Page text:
Case BriefsSupreme Court

Supreme Court: The 3-judge bench of L. Nageswara Rao*, Hemant Gupta and Ajay Rastogi, jj has directed the Ministry of Environment, Forest and Climate Change, Government of India to constitute an Expert Committee to examine whether segmentation is permissible for National Highway projects beyond a distance of 100 kms and, if permissible, under what circumstances.

Background

The said direction came in the case relating to the environmental clearance for expansion of National Highway 45-A between Villuppuram to Nagapattinam for a distance of 179.555 kms as a part of the Bharatmala Pariyojana project. Admittedly, no environmental impact assessment was undertaken. The National Highway Authority of India had challenged the Madras High Court decision holding that the environmental clearance for the said project was necessary.

Environmental clearance under the Notifications dated 14.09.2006 and 22.08.2013 is required only if the additional right of way or land acquisition is greater than 40 meters on existing alignments and 60 meters on realignments or bypasses. It was NHAI’s case that environmental clearance is not required as the additional right of way or land acquisition was not greater than the limits specified in the Notification even if the expansion of the National Highways is beyond 100 km. In view of the bifurcation of the National Highway 45-A into four packages and each package being less than 100 km, NHAI contended that the Notifications dated 14.09.2006 and 22.08.2013 are not applicable.

What does the Notification state?

As per Item 7 (f) to the Notification dated 22.08.2013, expansion of a National Highway project needs prior environmental clearance in case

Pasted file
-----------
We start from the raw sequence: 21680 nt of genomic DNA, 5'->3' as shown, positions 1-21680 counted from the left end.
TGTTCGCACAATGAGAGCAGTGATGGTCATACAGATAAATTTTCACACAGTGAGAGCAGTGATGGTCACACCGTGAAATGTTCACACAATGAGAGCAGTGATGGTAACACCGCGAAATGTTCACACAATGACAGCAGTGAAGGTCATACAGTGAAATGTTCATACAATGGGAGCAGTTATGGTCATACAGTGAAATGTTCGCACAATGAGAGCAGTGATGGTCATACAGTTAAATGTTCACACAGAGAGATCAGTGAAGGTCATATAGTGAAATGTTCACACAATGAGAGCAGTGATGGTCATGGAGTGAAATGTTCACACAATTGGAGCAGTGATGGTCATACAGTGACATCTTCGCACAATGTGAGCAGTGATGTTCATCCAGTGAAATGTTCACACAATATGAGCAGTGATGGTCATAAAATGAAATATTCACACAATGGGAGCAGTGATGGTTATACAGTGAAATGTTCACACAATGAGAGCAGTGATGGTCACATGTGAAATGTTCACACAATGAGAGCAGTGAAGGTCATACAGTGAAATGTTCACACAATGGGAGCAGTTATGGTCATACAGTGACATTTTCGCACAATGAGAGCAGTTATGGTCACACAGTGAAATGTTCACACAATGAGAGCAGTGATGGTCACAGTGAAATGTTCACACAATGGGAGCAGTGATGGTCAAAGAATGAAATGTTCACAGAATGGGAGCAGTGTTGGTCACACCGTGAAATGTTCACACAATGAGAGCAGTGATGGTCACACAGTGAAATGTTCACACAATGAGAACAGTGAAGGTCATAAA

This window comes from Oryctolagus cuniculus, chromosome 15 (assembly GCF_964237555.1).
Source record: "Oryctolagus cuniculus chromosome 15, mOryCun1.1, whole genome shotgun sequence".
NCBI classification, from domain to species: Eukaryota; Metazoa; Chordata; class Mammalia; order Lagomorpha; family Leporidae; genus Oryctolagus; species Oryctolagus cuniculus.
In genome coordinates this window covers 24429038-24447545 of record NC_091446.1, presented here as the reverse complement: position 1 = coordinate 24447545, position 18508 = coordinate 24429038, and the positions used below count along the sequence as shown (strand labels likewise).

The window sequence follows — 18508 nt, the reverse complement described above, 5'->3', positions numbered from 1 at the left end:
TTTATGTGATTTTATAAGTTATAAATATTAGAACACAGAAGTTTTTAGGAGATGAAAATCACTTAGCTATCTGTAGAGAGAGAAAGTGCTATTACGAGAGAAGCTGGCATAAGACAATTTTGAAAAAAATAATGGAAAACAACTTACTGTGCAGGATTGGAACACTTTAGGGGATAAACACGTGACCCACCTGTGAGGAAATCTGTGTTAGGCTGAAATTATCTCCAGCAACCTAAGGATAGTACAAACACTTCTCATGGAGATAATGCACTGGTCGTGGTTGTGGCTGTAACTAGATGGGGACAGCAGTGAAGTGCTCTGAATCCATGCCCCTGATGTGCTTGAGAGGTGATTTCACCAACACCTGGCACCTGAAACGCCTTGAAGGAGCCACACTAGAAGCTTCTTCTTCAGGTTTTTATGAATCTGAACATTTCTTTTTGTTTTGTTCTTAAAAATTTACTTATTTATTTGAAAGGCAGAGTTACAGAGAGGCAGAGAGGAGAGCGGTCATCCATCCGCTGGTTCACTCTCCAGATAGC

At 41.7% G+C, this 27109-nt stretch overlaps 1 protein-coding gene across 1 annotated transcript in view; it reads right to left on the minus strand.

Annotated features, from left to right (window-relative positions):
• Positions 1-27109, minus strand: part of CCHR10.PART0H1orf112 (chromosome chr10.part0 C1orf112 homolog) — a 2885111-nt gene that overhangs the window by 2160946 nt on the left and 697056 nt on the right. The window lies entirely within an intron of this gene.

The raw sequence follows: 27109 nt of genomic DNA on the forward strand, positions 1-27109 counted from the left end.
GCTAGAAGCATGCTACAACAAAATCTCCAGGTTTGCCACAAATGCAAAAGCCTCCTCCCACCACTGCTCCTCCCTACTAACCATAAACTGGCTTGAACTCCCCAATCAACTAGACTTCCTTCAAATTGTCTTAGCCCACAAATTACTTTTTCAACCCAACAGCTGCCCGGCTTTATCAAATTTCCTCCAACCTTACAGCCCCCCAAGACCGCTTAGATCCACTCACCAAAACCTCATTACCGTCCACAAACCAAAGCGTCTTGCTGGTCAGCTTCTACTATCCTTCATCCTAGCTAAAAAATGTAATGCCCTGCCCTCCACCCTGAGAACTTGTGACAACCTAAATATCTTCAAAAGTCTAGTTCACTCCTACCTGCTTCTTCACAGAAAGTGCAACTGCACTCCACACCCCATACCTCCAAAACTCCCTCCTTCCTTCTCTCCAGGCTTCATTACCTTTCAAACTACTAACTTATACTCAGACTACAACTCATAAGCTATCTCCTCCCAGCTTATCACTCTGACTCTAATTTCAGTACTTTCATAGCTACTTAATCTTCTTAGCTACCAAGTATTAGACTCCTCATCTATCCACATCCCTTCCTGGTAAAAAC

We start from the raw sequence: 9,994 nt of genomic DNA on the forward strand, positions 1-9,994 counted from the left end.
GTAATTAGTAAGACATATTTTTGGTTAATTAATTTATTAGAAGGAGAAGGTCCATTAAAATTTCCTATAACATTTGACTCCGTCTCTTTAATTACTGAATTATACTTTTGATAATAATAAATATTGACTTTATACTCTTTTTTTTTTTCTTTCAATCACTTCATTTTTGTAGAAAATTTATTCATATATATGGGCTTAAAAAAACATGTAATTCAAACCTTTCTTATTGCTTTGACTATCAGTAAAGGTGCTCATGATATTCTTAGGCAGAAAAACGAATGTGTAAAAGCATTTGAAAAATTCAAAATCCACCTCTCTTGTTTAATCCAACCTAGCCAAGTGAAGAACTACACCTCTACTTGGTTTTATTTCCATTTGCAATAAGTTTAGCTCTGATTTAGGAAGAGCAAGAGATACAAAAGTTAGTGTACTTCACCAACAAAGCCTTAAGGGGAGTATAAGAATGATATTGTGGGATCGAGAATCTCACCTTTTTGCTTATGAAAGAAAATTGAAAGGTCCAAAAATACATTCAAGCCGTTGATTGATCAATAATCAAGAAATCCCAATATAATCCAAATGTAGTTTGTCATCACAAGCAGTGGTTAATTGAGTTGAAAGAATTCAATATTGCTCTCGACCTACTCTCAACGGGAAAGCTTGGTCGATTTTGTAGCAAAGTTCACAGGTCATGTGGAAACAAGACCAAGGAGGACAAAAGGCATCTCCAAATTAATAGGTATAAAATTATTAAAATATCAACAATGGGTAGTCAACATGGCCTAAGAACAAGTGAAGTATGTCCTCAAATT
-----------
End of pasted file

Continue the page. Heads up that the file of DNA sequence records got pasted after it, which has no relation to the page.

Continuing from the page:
(a) expansion of the National Highway project is greater than 100 km. and

(b) it involves additional right of way or land acquisition greater than 40 meters on existing alignments and 60 meters on realignments or bypasses.

If the project involves expansion of a National Highway greater than 100 km, prior environmental clearance would be required only if it involves additional right of way or land acquisition greater than 40 meters on existing alignments and 60 meters on realignments or by passes.

A statutory rule or Notification is to be treated as a part of the statute. Rules made under a statute must be treated for all purposes of construction or obligation exactly as if they were in the Act, are to be of the same effect as if they are contained in the Act, and are to be judicially noticed for all purposes of construction or obligation. The principles of interpretation of subordinate legislation are applicable to the interpretation of statutory Notifications.

“If the words of the statute are in themselves precise and unambiguous, then no more can be necessary than to expound those words in their natural and ordinary sense. The words themselves do alone in such cases best declare the intent of the law-giver.”

In the current case, there is no ambiguity or scope for two interpretations. Hence, adopting the golden rule of interpretation the Court that there is no requirement of prior environmental clearance for expansion of a National Highway project merely because the distance is greater than 100 km.

“It is a cardinal principle of interpretation that full effect has to be given to every word of the Notification . Interpreting the Notification dated 22.08.2013 to mean that every expansion of National Highway which is greater than 100 km requires prior environmental clearance would be making the other words in Item 7 (f) redundant and otiose.”